Since 2011 , more than 600 state laws have been enacted to restrict abortion access, including mandatory waiting periods, parental consent laws, biased counseling, gestational bans, and targeted regulation of abortion providers (TRAP) laws. In 2022 alone, 541 abortion restrictions have been introduced across the country, with Oklahoma’s governor signing a total abortion ban into law and trigger bans that will already take effect within the month. As a result of these laws, patients and providers risk criminalization, hundreds of clinics have been forced to close, providers are denied the ability to provide necessary medical procedures, and patients are unable to obtain the health care services they need.
On June 24, 2022, the Supreme Court ruled in Dobbs v. Jackson Women's Health Organization, overturning Roe v. Wade and Planned Parenthood v. Casey, leaving abortion rights up to the states. Your state legislatures have the power to protect abortion access through legislation, ballot initiatives, and more. Urge your Governor and state legislators to protect and expand abortion rights.
In Dobbs v. Jackson Women’s Health Organization, the Supreme Court overturned Roe v. Wade and Planned Parenthood v. Casey—the decisions that affirmed that everyone has autonomy over their bodies and has the right to decide whether they want to continue a pregnancy—and the fundamental right to live with autonomy, dignity, and equality.
This decision will cause irreparable harm to Americans. Overturning Roe means 26 states are likely to ban abortion, including 13 states with laws that will immediately go into effect. Even before the US Supreme Court ruled on Mississippi’s 15-week abortion ban at issue in Dobbs, anti-abortion policymakers preemptively flooded statehouses with restrictive bills in hopes that federal protections for abortion rights would soon be gone.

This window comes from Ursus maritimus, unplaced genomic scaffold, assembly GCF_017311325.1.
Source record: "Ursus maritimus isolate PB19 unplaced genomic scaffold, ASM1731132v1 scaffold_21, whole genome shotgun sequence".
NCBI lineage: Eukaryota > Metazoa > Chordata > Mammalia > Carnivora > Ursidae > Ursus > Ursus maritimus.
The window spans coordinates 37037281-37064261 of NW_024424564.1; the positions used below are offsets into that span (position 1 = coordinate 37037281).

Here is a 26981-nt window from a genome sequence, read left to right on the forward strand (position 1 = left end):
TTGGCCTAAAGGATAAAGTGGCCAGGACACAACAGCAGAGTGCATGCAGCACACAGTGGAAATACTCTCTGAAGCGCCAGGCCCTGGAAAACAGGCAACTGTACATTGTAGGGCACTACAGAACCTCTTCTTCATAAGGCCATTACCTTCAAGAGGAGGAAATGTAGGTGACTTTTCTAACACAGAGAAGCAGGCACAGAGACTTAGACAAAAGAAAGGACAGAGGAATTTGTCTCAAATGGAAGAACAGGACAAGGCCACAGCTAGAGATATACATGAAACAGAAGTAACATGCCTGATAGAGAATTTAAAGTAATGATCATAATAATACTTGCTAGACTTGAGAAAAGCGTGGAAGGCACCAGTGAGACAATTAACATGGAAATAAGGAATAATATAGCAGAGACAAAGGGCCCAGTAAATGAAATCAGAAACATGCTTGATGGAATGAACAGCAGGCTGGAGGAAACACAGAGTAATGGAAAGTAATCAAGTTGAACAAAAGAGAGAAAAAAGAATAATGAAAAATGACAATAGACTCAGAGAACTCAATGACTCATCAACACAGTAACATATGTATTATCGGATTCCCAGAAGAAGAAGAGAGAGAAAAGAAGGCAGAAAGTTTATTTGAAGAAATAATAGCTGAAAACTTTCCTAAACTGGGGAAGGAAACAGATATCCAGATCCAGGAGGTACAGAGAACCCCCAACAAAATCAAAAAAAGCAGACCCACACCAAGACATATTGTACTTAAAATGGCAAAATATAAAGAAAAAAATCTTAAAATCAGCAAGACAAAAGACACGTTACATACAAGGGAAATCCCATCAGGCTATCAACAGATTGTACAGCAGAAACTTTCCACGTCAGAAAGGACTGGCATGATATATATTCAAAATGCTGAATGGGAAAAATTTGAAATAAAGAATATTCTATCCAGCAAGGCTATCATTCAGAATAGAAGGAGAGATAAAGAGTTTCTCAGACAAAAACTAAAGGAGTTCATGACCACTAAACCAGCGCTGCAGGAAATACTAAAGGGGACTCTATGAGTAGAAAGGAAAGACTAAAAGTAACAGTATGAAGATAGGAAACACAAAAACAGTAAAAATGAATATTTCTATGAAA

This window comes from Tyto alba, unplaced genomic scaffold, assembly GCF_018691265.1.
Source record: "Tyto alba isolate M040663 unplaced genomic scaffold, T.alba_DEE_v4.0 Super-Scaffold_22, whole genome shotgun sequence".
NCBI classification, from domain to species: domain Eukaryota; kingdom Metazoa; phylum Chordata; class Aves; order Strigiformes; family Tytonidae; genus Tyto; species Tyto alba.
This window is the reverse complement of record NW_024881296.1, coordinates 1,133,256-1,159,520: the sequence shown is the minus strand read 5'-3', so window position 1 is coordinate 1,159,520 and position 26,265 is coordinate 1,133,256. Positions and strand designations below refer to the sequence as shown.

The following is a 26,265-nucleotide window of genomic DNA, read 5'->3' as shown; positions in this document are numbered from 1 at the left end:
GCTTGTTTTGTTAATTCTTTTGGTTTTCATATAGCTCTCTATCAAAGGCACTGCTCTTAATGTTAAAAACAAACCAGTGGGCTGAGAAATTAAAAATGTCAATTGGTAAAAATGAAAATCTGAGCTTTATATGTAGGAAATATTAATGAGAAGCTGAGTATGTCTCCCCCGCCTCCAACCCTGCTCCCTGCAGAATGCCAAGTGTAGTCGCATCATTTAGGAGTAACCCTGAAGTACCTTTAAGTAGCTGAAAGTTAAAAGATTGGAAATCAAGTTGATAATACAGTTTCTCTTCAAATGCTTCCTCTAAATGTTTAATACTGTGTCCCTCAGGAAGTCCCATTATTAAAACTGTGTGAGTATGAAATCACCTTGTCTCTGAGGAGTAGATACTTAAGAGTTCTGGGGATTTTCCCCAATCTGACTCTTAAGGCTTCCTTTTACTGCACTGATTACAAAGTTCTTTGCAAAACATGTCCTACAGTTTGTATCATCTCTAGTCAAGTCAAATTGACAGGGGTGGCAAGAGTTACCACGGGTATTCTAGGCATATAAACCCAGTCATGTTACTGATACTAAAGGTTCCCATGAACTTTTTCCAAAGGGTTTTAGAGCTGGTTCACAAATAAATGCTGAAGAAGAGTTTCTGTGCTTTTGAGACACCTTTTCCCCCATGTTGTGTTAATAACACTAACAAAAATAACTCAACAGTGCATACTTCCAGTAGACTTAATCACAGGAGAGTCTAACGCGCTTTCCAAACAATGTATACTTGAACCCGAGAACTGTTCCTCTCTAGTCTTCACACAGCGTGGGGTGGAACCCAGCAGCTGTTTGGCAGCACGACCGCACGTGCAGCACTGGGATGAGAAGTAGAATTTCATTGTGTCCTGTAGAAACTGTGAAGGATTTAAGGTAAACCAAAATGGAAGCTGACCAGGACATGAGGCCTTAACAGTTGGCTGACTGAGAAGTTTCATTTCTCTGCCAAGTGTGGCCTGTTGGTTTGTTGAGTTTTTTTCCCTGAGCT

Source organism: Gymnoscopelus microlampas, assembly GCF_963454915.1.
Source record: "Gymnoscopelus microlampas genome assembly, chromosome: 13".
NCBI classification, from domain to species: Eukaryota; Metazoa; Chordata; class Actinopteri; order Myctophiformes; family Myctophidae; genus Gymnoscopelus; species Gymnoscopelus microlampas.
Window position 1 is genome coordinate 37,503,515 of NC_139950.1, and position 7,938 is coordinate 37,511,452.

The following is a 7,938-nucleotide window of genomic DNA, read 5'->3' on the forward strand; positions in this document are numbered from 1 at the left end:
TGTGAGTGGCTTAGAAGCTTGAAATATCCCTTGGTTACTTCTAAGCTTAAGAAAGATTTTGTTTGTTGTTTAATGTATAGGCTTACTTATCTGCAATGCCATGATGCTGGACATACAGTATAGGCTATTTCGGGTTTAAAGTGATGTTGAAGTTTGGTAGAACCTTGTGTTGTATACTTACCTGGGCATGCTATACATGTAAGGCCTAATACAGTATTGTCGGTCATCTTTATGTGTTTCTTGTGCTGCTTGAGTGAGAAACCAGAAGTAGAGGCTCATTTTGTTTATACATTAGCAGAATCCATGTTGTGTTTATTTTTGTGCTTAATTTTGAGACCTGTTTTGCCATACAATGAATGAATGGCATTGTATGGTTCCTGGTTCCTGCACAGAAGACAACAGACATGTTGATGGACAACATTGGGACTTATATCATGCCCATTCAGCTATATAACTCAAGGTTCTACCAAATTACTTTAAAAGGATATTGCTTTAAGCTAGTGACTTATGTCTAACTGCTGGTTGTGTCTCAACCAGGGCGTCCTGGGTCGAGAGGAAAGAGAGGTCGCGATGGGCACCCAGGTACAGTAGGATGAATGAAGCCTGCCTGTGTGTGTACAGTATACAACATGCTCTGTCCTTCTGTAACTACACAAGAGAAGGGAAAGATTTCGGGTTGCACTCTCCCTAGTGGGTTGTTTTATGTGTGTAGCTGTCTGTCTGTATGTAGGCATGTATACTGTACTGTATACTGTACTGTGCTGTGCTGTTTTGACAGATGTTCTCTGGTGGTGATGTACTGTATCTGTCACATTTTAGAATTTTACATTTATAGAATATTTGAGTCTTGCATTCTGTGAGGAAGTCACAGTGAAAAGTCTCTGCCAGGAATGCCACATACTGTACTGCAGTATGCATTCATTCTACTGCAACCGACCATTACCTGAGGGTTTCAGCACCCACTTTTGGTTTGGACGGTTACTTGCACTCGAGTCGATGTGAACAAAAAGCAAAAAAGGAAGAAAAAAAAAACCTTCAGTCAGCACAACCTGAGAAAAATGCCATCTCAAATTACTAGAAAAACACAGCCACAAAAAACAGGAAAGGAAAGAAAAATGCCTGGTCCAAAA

We must pursue proactive policies that protect abortion in the states. Take action and urge your Governor and state legislators to protect and expand abortion rights.
Life is sacred in Judaism. Banning potentially life-saving medical procedures and interfering with a patient’s decision-making and moral agency runs contrary to the Jewish commandment to protect life. This belief, combined with biblical and rabbinic emphasis on human dignity, has led the Reform Movement to view the life of the pregnant individual as paramount, placing a stronger emphasis on protecting existing life than on potential life (Exodus 21:22-23).
Furthermore, the rabbis tell us that a physician’s job is to heal, and if they withhold medical care, it is as if they have shed blood. “The Torah has granted the physician permission to heal, and it is a religious duty which comes under the rule of saving an endangered life. If he withholds treatment, he is regarded as one who sheds blood” (Shulchan Arukh, Yoreh De’ah 336:1). Regressive state laws that prevent physicians and other providers from providing health care are in direct opposition to this sacred duty.